This is Dan Jurgens’ abrupt final issue (Aided and abetted by Klaus Janson and Gregory Wright). In spite of being the one who talked to editorial and got them to decide Peter was the real guy again instead of Ben, he couldn’t hang in there to see it through. As this is his final issue, he decided to make it a weird remake of his first, only following Jessica Carradine this time instead of Ben Reilly. So it has the same giant headshot on the first page, but a different character, a gag he will repeat as we go. Weird choice. Jessica is visiting her father’s grave, just like Ben visited Uncle Ben’s in issue 0. Here’s a thing: I cheated a little back then and didn’t mention he was talking to May & Ben. Figured I’d let her death be a surprise if I could. But now that we’re past it in the previous era, the truth can be told. Anyway, Jessica is talking to her dad about how her life is a mess while recapping how he, ya know, killed Uncle Ben. Sort of.
Obviously, Jessica’s version of events is rather skewed. Wait’ll we get to the time Spidey really did encounter her dad again, it’s… not what she thinks. While she ruminates on that, Ben himself is ruminating on how The Daily Grind was destroyed because of his life as Spider-Man. Who should pass by as he’s watching them put the new sign up (I thought they reopened already?) but our pal, Desiree Winthrop, who says she was relieved to hear he didn’t burn the place down.
Nailed it, I suppose. Feels unnecessarily aggressive. Look at the drink cups in panel one vs. panel three. Whoops? We cut back to Jessica, walking in the rain, still talking to her dad in her head, wishing she knew whether to ruin Ben’s life or not. Then she happens to walk by that Rio place and see Ben & Desiree, and she’s so upset she decides to mail her photo to The Daily Bugle! Inside, Ben continues to read Desiree like a book, but a blazing fire on top of a skyscraper out the window catches his eye, and he has to make a lame excuse to do his thing. That fire is serious, how did he not notice it? The whole top of the building is ablaze. Anyway, Jessica… hears the “Thwipp” as he swings overhead? Really? And follows him.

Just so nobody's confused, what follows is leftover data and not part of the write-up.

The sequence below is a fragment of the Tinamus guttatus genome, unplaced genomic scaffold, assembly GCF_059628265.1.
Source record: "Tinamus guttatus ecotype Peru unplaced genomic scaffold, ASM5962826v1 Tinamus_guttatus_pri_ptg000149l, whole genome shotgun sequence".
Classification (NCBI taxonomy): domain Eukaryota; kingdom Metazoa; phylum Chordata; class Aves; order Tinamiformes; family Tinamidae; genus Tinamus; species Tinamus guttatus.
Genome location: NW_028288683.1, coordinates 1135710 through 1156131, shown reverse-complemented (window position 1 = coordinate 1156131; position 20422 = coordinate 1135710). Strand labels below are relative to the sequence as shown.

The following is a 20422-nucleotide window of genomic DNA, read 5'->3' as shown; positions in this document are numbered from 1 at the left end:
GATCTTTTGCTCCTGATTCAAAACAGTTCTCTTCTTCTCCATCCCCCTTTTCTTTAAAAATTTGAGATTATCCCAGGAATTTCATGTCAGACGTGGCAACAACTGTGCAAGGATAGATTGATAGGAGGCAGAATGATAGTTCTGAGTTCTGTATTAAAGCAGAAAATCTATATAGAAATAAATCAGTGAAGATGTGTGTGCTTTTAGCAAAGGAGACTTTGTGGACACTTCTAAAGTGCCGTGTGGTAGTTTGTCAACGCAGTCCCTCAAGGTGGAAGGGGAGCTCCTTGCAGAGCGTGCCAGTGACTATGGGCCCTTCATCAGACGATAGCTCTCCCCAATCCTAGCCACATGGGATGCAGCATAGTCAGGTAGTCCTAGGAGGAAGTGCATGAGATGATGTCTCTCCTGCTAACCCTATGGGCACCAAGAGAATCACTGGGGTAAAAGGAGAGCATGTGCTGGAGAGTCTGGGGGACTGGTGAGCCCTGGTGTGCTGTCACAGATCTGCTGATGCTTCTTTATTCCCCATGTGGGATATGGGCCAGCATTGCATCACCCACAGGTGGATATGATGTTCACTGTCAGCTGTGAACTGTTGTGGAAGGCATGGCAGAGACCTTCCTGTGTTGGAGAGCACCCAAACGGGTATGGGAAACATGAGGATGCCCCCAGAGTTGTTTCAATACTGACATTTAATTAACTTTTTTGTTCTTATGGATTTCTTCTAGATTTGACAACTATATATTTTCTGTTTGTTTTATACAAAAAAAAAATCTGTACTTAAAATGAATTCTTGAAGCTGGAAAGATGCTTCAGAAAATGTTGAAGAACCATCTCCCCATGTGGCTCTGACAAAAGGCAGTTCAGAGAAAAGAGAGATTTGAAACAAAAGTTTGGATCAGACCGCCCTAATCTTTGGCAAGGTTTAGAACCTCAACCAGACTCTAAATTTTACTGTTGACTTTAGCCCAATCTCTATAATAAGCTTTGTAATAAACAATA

As he goes in, Jessica is there, horrified that he’s swinging right into the fire. He finds the people, and begins webbing up a big chute for them to escape down. Don’t see that much in this era, but Jurgens’ Spidey has felt pretty 1970s the whole time, so that tracks.
Well, that’s nice. Usually in these types of stories, there’s always an old lady or a kid or a dog still trapped up there, and the hero has to dive back in, and it’s kinda nice that they didn’t… oh, nevermind.
No cliche too cliche! In the blaze, Ben is able to locate the kids, and begins giving them oxygen from the tank, but the roof caves in.
Well, that’s that. We jump ahead some period of time to Jessica, now in a fancy dress, visiting.. Uncle Ben’s grave. With flowers. She’s here to apologize to a ghost for believing he was a bad all these years, and for her dad killing him, and says she needs to put all of this behind her.
It’s the last page of SSM 0, except it was Ben in that one. Like I said, weird choice. Aaaand that’s it for Jessica! We will never see her again. Abrupt as Jurgens’ own departure. She seemed like a terrible idea, but once she was in the book, it seems odd to shuffle her off so quickly. But what isn’t odd in this period, I guess. It might be interesting for someone to bring her back some day. Maybe she’s been inspired to a life of heroism? Not superheroism, just helping people. That’d be fun.